DENVER -- A new report from the Bell Policy Center , a progressive-leaning think tank, found Colorado's economy is booming but wages aren't keeping up with the growing cost of living.
"I'm not making what I feel like I should be making, it's terrible out here," worker Joshua Adams said.
"The wage growth rate is lagging behind," University of Denver professor of finance Mac Clouse said.
Clouse pointed to a staggering figure in the report which found when adjusted for inflation, Colorado's average weekly wages have only risen $33 since 2000.
"That's a surprise when you look at that number of years. That's a 17-year period for wages to only go up by that much," Clouse said.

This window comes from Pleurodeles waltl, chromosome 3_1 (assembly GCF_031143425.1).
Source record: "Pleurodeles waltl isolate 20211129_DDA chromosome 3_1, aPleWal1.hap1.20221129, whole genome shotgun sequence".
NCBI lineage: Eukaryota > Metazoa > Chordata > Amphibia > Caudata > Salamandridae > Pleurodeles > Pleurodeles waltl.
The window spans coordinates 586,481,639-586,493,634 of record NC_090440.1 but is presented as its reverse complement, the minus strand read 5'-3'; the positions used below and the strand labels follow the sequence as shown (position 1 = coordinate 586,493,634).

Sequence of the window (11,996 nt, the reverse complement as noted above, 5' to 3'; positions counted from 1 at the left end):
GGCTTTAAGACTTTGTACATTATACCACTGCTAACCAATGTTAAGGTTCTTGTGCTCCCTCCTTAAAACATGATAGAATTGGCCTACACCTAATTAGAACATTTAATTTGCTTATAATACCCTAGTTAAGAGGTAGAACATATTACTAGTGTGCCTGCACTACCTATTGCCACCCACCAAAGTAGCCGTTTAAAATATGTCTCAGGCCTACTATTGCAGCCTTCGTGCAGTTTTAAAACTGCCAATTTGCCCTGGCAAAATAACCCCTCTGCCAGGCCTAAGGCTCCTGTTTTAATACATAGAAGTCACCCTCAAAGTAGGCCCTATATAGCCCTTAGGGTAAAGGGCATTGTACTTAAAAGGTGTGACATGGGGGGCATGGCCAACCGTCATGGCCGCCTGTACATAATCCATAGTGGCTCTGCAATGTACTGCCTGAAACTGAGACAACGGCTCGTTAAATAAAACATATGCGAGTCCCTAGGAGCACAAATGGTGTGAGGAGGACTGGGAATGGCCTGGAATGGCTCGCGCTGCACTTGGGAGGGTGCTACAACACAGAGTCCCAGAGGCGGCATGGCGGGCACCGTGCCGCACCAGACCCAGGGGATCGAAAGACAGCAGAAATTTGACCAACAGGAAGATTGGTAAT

Over the next two decades, the report titled "Guide to Economic Mobility in Colorado " also found automation is going to drastically change the workforce with nearly half a million Colorado workers at risk.
"Whose jobs will robots replace," Clouse said.
To survive, he said the changing workforce would have to become a more educated workforce.
"There are going to be changes that require new skills," Clouse explained. "The jobs are changing, and if we don't make the changes, it's not going to work for us either."
"I'm not getting paid enough so what do I do, and it doesn't seem like there's any legislation being built for the people so we can get to where we need to," said Adams.
Other key takeaways from the report: Colorado is growing older and more diverse, it estimates Hispanics will make one-third of the state's population by 2050 and affordable housing is a top concern for Coloradans.
Clouse also said Amazon's HQ2 could also have a big impact on wage growth if Denver is chosen for its second headquarters.
"It definitely would push it up because they are talking about bringing in about 50 thousand employees perhaps and those are high wage employees," he said.